After recently criticizing bratty students at the University of California for protesting a fee hike because they'd rather have taxpayers subsidize their educations, I should have expected to be attacked by a squadron of helicopter parents.
Those people get their name because they're so eager to protect their offspring against even the mildest insult or inconvenience that they constantly hover over them. They confuse love with smothering and tend to fight their children's battles. They push self-esteem instead of self-sacrifice. They do all this because they figured out that it's easier to coddle your kids than to actually go to the trouble of rolling up your sleeves and raising them by teaching some values.
Many of them get carried away. Like the parents who — according to a college dean who used to be director of human resources at a large chemical company — actually accompanied their son to a job interview.
Or the parents who, according to a professor at the same school, called him directly to ask that he approve their daughter's request to transfer to another class because she had a personality conflict with the instructor. These are parents who raised their kids to think of themselves as special and entitled to whatever their hearts desire — preferably on someone else's dime.
So, how dare some newspaper columnist call their kids "brats" for making a fuss over a tuition increase? The protests erupted after UC regents voted to raise fees by 32 percent to help close a $535 million budget gap. Hundreds demonstrated around the state. At UC Santa Cruz, students occupied a university building for three days, causing $50,000 in damage.
Even so, the parents argued, these students had every right to raise a ruckus. Why, it's just like the 1960s, they said.
Except that trying to establish civil rights or end the war in Vietnam are loftier goals than attempting to avoid having to raise extra cash to cover a fee increase by taking an after-school job, or taking time off, or taking out a loan or doing any number of other things that grown-ups have to do when they run up against adversity because things didn't go according to plan.
Some parents parroted the line there are "no jobs" for their children to take, while others assured me that their kids were already working at these nonexistent jobs. Many claimed their children valued a university education so much that they would be devastated if they had to drop out of school — just not enough, apparently, to take responsibility for figuring out a way to stay in.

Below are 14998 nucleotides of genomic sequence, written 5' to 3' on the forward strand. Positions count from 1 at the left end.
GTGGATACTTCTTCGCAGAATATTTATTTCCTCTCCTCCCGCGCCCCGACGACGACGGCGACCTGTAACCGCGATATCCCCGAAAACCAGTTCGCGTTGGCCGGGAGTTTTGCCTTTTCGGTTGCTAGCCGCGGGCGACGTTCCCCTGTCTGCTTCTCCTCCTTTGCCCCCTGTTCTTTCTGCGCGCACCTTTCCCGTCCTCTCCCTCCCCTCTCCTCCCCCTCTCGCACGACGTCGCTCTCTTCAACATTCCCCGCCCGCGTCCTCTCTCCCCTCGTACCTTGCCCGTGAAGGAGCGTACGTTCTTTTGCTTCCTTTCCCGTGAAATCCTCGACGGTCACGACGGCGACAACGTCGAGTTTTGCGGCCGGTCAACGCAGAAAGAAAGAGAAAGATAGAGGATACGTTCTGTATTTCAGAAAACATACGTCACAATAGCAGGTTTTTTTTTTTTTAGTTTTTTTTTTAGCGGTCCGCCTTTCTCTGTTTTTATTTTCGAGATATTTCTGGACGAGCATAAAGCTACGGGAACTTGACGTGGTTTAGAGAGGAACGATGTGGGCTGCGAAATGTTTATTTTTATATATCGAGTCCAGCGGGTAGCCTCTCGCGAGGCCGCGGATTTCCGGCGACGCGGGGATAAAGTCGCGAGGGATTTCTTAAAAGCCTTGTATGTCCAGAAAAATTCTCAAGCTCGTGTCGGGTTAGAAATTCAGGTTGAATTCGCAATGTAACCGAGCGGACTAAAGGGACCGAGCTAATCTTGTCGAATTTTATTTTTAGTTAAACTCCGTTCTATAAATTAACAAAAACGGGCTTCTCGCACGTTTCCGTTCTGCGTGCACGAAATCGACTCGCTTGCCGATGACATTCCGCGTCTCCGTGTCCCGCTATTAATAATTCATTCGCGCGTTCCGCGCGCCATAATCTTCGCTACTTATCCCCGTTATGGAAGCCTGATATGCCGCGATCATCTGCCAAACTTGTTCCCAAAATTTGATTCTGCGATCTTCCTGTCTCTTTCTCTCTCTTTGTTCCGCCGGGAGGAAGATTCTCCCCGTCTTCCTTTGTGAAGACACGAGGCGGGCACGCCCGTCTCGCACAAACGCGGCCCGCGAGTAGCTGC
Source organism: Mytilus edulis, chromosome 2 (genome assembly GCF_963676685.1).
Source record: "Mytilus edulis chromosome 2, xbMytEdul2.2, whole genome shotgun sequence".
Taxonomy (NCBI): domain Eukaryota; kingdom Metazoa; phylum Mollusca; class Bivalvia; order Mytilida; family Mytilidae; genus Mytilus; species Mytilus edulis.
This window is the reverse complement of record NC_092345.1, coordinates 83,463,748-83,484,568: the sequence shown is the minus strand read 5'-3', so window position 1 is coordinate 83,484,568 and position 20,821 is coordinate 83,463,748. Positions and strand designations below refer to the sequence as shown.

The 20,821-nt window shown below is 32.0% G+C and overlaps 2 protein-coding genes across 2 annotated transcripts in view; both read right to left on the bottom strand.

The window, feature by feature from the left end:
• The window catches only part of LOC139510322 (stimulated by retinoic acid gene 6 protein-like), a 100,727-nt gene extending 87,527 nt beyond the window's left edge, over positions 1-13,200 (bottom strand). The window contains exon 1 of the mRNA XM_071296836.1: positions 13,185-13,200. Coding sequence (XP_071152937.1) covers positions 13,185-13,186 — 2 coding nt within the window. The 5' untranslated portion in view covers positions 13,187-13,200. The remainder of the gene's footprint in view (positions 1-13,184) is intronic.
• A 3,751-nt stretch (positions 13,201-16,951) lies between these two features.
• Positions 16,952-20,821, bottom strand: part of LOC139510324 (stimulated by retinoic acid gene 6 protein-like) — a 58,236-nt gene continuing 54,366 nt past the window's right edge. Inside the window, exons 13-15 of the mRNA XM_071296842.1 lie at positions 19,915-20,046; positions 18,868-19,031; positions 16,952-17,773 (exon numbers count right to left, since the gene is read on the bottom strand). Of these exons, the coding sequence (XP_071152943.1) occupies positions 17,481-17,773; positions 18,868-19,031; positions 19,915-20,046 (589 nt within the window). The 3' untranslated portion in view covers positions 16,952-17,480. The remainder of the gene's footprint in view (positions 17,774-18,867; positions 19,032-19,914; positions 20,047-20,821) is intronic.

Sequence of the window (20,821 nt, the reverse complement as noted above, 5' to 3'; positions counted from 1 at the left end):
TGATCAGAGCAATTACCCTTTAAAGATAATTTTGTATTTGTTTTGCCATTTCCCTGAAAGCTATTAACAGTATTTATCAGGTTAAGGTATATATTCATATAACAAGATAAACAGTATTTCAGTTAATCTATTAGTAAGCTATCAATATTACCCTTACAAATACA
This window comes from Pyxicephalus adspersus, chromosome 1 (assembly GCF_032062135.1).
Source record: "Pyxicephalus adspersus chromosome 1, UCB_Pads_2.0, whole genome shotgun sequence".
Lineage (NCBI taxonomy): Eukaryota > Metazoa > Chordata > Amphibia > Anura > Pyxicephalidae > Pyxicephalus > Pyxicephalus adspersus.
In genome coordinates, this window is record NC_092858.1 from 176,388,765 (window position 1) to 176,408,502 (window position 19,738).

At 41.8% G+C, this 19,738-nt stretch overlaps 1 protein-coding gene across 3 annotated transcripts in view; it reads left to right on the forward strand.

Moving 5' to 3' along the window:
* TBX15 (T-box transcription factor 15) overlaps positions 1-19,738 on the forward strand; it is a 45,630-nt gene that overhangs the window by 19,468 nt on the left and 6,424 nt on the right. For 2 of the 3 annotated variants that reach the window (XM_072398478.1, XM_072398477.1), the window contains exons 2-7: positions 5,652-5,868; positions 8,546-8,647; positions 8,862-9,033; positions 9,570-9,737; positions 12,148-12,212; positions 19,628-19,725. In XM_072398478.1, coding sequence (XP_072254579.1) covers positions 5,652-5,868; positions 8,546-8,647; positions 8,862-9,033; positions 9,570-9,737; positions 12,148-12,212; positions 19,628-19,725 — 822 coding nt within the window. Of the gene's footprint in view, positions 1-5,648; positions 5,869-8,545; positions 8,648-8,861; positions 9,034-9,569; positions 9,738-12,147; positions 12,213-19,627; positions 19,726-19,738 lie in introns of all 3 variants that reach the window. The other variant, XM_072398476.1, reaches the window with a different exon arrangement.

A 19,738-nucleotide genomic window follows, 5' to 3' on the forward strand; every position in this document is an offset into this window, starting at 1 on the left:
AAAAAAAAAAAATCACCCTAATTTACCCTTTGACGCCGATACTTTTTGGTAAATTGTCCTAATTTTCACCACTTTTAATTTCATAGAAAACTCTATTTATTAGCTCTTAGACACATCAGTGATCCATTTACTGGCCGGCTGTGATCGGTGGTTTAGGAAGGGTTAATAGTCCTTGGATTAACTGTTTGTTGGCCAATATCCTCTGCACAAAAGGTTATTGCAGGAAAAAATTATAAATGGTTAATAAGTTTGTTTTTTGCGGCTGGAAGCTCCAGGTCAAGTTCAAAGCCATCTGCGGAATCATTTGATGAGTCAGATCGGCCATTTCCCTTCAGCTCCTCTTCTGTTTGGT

There are always excuses. There are also options. You just have to decide what you're willing to do to get what you want. And no, the answer isn't to take over a university building. Even if it is with the blessing of your parents.
"Things have changed in the pursuit of higher education," wrote one reader. "The competition is greater and the curriculum more rigorous. ... Much more is being required of (today's students) for much less of a payout ... so don't call my kids brats because they feel pressure about their future."
Wrote another: "I have one son who is a junior at UCLA and another who is applying to the UC system this month to be a freshman next year. I'm offended for myself as a parent and for my son as well. ... I think you owe the Twitter generation an apology ... I also would appreciate that you not criticize my generation by claiming we raised entitled little darlings. ... If you have children, you should understand that all mothers and fathers consider their sons and daughters little darlings from the moment they're put into our arms.
"But these are also smart kids who worked hard to get into the University of California and deserve respect. As do their parents."
And this: "My students both carry a 4.0 GPA at UCLA. Are there any grants or scholarships for them? No, because of their skin color doesn't qualify for them, regardless of how low my income is or their academic achievements. ... You typically write about encouraging more government handouts for illegals and minorities, why not now for UC students?"
It's worse than I thought. Be careful about what you consume in California. The whine is toxic, and it's a vintage that goes back generations.
Navarrette's e-mail address is firstname.lastname@example.org.
THE SAN DIEGO UNION-TRIBUNE